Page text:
I am wondering, though. Doing this I was very, very angry. To the point where I found myself wishing nastiness on him. I couldn’t help it; those were just the thoughts I had in my anger. But this was a spell, and I don’t believe in cursing. I mean, I think what I think and I can’t help it; still, I was pouring that anger into it. So I’m a little ethically conflicted, I guess. 🙂

  • March 13, 2009, 12:51 am Catherine BTW

    First, I thank everyone. I learn so much from and have found myself catalyzed by your sharing. Second, I send a hug and thanks to Joanna’s younger self. Her description of her parent’s support of the message that art is about achievement rather than joy is what helped me recognize one of my monsters. Even though I consciously resist the social message that women’s priority is the caretaking of others, I honestly acknowledge my deepest childhood longings for love and approval still respond to it. If I use my creativity energies in service to others, then I am GOOD. Directing them toward what brings me joy is not only “selfish”—heck, it can even be detrimental to others! I have felt helpless as I watch this same message win out over any encouragements I offer to my mother and my nieces. It is a sad family tradition that any artistic aspirations and gifts must be sacrificed to prioritize the caretaking of others. So I’ve been using part of Beth’s quote at the top of her webpage (Thanks Beth) as my affirmation:“Tending and spreading the flames of Creativity, we ourselves become creators and healers.” I feel a little behind the group—but want to share that I DID start a project this past weekend.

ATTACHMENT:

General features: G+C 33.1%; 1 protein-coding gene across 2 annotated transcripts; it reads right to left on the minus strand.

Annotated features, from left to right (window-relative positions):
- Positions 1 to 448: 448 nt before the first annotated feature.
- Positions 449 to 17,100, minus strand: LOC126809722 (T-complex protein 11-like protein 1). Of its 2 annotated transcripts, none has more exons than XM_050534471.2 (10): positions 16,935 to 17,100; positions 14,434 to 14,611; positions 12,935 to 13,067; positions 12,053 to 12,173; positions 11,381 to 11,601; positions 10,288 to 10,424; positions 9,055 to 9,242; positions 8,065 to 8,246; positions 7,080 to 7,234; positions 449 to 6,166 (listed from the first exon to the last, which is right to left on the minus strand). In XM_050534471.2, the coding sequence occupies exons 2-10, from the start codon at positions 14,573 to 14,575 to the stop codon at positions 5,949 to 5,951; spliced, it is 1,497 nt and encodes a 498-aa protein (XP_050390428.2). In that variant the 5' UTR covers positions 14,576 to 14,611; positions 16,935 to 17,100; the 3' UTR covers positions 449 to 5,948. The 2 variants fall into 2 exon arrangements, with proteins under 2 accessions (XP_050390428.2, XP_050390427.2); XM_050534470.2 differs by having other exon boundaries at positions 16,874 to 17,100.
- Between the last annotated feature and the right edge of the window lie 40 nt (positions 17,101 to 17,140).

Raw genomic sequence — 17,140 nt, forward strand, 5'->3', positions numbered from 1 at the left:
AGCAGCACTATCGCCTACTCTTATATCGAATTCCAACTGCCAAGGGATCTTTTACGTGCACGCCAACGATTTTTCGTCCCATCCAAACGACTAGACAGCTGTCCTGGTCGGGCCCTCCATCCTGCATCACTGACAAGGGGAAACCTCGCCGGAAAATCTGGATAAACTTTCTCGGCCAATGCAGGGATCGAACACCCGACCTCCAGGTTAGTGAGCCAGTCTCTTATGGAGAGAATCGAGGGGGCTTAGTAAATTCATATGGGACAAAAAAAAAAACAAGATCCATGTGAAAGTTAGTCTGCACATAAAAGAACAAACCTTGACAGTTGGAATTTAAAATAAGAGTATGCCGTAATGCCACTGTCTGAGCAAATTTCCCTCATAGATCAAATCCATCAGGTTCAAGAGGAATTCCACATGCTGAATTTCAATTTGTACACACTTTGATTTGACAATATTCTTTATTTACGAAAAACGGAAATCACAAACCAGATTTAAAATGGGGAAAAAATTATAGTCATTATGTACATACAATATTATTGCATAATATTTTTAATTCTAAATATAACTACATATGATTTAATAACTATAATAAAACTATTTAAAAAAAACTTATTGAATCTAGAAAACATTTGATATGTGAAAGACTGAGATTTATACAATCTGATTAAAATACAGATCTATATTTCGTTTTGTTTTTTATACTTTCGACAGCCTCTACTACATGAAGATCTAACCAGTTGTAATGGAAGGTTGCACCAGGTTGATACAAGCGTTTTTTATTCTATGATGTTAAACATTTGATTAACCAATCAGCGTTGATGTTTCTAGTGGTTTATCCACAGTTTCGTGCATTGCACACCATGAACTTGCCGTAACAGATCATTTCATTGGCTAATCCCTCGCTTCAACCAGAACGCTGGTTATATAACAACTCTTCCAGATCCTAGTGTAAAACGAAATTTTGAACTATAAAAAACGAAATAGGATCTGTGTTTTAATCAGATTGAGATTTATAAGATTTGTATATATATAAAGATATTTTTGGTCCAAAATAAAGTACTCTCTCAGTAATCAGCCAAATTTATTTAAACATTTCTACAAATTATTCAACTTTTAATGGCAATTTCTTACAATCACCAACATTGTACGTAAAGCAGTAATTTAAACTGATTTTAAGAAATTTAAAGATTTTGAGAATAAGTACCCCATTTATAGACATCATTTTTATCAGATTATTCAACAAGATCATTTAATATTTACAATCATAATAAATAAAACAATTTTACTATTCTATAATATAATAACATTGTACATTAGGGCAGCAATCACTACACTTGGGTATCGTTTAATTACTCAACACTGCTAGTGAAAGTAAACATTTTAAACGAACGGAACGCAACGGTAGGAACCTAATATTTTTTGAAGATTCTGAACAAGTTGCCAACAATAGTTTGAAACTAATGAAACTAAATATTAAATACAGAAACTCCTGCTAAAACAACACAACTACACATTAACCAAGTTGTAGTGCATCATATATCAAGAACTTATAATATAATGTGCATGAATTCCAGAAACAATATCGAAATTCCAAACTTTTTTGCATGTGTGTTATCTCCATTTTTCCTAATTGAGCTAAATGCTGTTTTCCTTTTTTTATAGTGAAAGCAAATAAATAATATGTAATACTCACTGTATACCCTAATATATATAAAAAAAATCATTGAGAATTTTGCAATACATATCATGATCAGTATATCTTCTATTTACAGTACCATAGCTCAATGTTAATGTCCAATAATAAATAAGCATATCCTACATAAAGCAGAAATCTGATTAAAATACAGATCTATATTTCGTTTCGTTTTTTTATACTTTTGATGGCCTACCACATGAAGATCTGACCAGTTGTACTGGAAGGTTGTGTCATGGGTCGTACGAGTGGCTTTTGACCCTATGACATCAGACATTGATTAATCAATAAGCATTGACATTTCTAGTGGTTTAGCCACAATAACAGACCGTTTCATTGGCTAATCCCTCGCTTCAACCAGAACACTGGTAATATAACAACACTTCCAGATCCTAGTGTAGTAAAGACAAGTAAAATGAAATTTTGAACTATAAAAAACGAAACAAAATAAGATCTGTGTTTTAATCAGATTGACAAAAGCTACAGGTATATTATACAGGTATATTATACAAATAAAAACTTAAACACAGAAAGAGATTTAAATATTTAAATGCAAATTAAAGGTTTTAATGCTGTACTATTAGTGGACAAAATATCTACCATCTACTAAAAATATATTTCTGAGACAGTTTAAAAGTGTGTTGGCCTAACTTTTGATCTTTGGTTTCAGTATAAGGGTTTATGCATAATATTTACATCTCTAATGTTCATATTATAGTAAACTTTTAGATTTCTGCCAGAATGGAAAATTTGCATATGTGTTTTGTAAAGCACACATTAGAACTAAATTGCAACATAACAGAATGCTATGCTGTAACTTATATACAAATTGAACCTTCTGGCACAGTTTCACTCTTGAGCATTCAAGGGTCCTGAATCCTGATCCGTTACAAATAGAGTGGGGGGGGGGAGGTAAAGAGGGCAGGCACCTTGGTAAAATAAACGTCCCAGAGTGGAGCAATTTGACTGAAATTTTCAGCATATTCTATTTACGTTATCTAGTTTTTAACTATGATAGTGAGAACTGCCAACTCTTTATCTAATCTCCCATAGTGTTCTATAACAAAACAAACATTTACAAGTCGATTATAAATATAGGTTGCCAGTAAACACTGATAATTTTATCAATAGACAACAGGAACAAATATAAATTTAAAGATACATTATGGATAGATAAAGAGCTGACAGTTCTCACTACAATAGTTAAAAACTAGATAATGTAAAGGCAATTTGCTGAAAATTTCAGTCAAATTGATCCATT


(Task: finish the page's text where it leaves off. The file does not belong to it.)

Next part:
• March 13, 2009, 8:18 am Anonymous

    Thank you again for your kind words and the magic you help os create from our own source. I had quite a fight yesterday-Dragons are not easily slayed. I even have exema coming out from my skin as i write, the pain are leaving my heart and processing trough the fysical part of my body. It hurts, but it is coming out.